• Reorganization of the national railway companies has an impact on all the examples analysed here. The indefinite status of the privatization process means that a vital actor may radically, often destructively, change its role and perspective in the course of the process. Some stability in the institutional status of the railways appears to be an absolute precondition for station area redevelopment processes, perhaps even more crucial than the sort of organizational structure arrived at. This was particularly evident in the King's Cross case, but also in Utrecht. On the other hand, in Stockholm the horizontally integrated development strategy of a privatized railway company is a fundamental force driving the project. The same situation could be emerging in both the Dutch cases and in King's Cross. In this respect, the role of the SNCF in France appears to be much less significant. Switzerland offers a contrasting picture, with an integrated railway company logic possibly emerging in Basel but as yet absent in Zürich.
• Property market cycles are an essential explanation in the vicissitudes of the King's Cross and Stockholm development processes. In the first phase of King's Cross they were an outright driving factor. In all other cases, the property market is seen as a condition of implementation rather than as a compelling factor. This may reflect an emerging trend, as a property-led perspective is also being abandoned in London. This does not mean, however, a decrease in the weight of property markets. Fiscal austerity implies that private resources are needed. This need influences the definition of the functional programme. Accordingly, financial feasibility studies are becoming an increasingly crucial tool (possibly the most crucial one) when putting together a functional programme. This is a very clear message, emerging from all seven cases. • Internationalization and metropolitanization form the context of several of the arguments supporting the initiatives discussed in this book. In particular, where local economic development discourses dominate, these are typically set in the context of the competition of locations within a globalizing economy. Interestingly, governments continue pursuing a policy of big urban projects even though evidence of the benefits is lacking, while the costs are increasingly evident. Also, the content of the project tends to show little imagination, as international business centres are being conjugated in all possible ways. City marketing considerations of this kind are an essential factor of the station area initiatives in Lille, Utrecht, Amsterdam, Stockholm, and Basel. A more original approach might be emerging in Zentrum Zürich Nord, where the holistic quality of the station area as an attractive place for different sorts of people, firms and activities is seen as the essential competitive asset. In King's Cross, public policy has been less proactive and more subordinate to other forces than in other cases. More recently, however, a division of tasks between a private railway company essentially pursuing transport development objectives and a public-private-community partnership pursuing local regeneration objectives might have shaped the conditions for more innovative programmes.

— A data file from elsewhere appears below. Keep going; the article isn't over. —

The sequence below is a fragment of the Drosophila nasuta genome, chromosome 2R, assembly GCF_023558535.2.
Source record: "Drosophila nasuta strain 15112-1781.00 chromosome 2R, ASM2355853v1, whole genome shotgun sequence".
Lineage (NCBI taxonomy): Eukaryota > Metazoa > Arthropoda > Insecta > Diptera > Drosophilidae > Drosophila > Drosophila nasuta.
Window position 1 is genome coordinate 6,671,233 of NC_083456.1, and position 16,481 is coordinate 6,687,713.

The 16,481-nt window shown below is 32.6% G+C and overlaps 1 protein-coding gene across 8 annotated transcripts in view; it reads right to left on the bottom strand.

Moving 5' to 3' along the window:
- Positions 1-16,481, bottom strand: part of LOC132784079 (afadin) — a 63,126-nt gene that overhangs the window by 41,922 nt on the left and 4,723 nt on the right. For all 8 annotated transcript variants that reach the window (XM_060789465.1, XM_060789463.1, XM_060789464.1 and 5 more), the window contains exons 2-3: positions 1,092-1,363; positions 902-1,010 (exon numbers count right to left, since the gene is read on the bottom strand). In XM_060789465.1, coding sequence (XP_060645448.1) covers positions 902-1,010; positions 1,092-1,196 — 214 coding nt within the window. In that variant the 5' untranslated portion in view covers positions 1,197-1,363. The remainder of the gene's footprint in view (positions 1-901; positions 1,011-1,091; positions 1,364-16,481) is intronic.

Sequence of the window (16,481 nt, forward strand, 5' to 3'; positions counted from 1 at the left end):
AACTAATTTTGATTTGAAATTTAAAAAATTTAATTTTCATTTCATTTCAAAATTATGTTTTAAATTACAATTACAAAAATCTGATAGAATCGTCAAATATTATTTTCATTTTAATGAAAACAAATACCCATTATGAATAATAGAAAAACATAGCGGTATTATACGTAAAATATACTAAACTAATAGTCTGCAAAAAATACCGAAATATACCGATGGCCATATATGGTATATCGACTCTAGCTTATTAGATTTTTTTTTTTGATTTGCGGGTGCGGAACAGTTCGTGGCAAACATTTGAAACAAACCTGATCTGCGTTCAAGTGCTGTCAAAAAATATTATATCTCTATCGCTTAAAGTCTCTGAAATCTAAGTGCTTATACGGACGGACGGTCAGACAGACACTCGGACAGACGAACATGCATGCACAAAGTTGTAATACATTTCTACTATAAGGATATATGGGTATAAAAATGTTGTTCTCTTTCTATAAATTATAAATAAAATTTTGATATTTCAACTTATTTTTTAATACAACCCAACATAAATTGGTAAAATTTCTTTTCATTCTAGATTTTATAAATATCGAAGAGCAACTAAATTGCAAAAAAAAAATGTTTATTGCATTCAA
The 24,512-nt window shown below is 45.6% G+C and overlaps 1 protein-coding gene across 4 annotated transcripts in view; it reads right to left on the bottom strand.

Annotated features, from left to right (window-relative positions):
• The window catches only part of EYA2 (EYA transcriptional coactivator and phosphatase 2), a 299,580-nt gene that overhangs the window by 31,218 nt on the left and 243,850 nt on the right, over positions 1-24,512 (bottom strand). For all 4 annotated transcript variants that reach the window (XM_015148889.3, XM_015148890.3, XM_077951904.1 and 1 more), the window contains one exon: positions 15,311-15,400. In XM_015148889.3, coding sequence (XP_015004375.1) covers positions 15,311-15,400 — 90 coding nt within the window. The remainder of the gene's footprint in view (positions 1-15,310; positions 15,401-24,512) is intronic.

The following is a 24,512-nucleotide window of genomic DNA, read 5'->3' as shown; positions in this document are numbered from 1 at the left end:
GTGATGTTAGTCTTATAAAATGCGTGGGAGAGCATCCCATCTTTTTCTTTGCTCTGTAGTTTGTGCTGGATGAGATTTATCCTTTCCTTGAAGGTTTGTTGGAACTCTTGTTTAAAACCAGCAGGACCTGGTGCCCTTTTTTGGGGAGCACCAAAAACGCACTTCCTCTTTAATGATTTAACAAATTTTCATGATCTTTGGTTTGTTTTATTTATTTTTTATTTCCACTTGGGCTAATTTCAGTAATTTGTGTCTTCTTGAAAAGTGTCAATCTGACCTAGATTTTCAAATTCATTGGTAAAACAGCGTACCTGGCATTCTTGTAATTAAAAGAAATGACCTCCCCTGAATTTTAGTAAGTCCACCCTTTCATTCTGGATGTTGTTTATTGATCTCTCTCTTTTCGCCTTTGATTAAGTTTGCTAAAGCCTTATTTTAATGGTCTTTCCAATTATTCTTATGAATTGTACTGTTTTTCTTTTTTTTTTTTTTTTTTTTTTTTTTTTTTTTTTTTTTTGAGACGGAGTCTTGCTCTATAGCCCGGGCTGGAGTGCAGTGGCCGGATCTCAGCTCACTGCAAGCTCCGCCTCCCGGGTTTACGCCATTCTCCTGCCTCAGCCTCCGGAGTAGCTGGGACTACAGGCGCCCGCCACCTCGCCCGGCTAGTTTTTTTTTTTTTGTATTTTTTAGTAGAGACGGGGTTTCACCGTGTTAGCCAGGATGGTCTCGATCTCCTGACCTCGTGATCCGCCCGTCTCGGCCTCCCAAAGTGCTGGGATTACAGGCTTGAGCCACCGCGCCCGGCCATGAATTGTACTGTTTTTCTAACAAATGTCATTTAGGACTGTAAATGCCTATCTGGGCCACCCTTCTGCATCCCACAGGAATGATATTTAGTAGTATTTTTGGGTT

Together, these factors fuel railway station redevelopment. However, their influence may differ in time and per location. Within each case study, elements of these factors can be observed, either contributing to a successful redevelopment process or increasing its complexity and impeding it. With reference to the inherent complex structure of the redevelopment of railway station areas, the latter is the most likely scenario. Chapter 4 showed that contextual factors emphasize both the differences between railway station areas in Europe (divergence) and the similarities (convergence). As the external pressures grow from a wider context—as might be expected in an 'open' Europe, where internationalization becomes more and more important—the latter gains in importance as well. Study of the redevelopment processes of railway station areas in Europe teaches us that converging processes culminate in similar dilemmas. It is precisely at this point that we can learn from each other. The next section deals with the main dilemmas as analysed in the case studies.